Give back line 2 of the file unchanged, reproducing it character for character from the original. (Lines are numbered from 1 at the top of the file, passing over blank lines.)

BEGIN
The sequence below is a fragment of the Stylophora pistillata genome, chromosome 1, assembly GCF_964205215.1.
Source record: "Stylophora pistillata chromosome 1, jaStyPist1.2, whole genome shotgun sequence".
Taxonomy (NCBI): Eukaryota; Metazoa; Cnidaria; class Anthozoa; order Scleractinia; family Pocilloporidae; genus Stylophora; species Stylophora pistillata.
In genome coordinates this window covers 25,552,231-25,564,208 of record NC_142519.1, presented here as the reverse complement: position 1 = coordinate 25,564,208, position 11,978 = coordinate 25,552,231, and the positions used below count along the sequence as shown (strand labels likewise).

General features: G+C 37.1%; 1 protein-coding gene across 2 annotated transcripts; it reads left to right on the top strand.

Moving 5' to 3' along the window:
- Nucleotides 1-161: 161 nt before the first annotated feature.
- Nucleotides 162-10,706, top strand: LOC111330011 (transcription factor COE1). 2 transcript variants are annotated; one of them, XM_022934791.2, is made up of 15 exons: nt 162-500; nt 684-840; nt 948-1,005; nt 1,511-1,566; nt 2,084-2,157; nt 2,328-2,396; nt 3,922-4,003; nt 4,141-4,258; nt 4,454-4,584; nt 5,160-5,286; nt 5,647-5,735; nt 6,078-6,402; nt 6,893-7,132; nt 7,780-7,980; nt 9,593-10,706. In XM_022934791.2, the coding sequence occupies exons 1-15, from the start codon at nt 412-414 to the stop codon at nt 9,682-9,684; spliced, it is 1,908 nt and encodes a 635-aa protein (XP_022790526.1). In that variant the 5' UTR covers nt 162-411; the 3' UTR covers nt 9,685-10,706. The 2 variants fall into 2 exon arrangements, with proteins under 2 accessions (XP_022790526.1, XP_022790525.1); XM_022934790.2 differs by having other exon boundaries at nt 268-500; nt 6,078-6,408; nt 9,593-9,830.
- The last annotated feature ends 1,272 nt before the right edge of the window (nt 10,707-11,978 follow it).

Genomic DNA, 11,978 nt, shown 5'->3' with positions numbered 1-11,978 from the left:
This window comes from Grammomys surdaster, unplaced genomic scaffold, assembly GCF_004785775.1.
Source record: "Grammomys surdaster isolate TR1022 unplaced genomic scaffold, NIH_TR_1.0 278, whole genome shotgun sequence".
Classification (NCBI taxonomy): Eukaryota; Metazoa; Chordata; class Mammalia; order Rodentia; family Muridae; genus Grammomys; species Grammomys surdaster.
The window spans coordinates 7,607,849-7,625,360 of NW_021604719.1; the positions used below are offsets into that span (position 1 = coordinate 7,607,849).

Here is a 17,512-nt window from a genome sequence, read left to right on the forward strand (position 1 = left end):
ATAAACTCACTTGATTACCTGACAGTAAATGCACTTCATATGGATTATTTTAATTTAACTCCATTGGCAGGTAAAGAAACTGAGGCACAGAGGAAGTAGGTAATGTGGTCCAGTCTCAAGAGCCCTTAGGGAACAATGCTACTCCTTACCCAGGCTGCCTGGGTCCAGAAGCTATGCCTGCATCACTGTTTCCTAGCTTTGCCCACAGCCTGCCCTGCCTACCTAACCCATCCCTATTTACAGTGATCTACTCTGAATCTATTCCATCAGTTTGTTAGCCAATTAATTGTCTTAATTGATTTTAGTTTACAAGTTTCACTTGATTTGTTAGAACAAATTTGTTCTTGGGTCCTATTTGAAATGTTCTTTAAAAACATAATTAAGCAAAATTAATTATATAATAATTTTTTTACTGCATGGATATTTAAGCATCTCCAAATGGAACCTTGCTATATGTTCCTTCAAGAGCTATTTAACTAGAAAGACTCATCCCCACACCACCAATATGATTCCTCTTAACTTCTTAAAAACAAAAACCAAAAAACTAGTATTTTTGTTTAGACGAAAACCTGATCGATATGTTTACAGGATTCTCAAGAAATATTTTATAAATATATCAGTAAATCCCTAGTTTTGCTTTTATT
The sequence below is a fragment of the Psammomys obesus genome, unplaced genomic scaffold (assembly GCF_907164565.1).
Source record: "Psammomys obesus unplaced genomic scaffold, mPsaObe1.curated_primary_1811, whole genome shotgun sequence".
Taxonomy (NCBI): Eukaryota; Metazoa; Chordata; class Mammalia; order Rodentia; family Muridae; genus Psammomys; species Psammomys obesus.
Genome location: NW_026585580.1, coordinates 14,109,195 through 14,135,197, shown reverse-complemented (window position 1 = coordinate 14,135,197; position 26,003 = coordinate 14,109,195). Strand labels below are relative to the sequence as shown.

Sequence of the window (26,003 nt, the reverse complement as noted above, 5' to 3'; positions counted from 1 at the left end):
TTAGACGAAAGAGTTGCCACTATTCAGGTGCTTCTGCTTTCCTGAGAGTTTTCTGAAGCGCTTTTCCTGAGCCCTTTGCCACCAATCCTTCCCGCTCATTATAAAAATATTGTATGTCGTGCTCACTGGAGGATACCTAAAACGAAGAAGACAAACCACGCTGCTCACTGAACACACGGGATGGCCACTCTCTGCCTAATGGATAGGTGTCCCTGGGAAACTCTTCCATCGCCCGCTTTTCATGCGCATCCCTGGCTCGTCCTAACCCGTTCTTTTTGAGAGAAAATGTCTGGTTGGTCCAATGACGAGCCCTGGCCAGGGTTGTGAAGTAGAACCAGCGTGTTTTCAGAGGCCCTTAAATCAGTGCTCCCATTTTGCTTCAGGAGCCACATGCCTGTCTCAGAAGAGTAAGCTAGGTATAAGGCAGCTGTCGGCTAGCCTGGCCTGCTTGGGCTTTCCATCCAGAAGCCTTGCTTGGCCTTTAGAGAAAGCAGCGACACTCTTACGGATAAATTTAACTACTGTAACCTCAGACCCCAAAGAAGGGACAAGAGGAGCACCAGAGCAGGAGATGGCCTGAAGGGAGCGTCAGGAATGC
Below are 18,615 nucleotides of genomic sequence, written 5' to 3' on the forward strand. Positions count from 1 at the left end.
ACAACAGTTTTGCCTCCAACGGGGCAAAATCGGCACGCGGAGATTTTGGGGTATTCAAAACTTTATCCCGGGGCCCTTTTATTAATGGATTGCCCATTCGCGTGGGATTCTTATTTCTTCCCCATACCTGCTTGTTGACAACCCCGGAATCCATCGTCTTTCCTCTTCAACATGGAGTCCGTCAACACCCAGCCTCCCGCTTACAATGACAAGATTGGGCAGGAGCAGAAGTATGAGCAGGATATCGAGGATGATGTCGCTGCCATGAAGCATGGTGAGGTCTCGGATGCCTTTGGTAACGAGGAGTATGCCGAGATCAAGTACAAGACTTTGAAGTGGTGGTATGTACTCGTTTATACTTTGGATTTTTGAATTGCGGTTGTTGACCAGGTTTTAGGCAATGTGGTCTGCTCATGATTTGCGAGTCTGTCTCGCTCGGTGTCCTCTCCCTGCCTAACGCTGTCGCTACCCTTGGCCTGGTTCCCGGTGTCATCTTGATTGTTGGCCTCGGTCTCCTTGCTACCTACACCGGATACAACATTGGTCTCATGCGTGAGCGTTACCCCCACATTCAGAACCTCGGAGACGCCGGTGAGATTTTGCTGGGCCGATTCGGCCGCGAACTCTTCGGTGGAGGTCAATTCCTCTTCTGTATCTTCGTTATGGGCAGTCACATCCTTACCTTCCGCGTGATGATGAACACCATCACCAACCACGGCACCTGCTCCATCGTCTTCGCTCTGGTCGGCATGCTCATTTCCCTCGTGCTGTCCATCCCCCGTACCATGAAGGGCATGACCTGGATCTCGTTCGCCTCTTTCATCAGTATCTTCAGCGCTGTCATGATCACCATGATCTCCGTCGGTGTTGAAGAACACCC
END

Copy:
Source record: "Stylophora pistillata chromosome 1, jaStyPist1.2, whole genome shotgun sequence".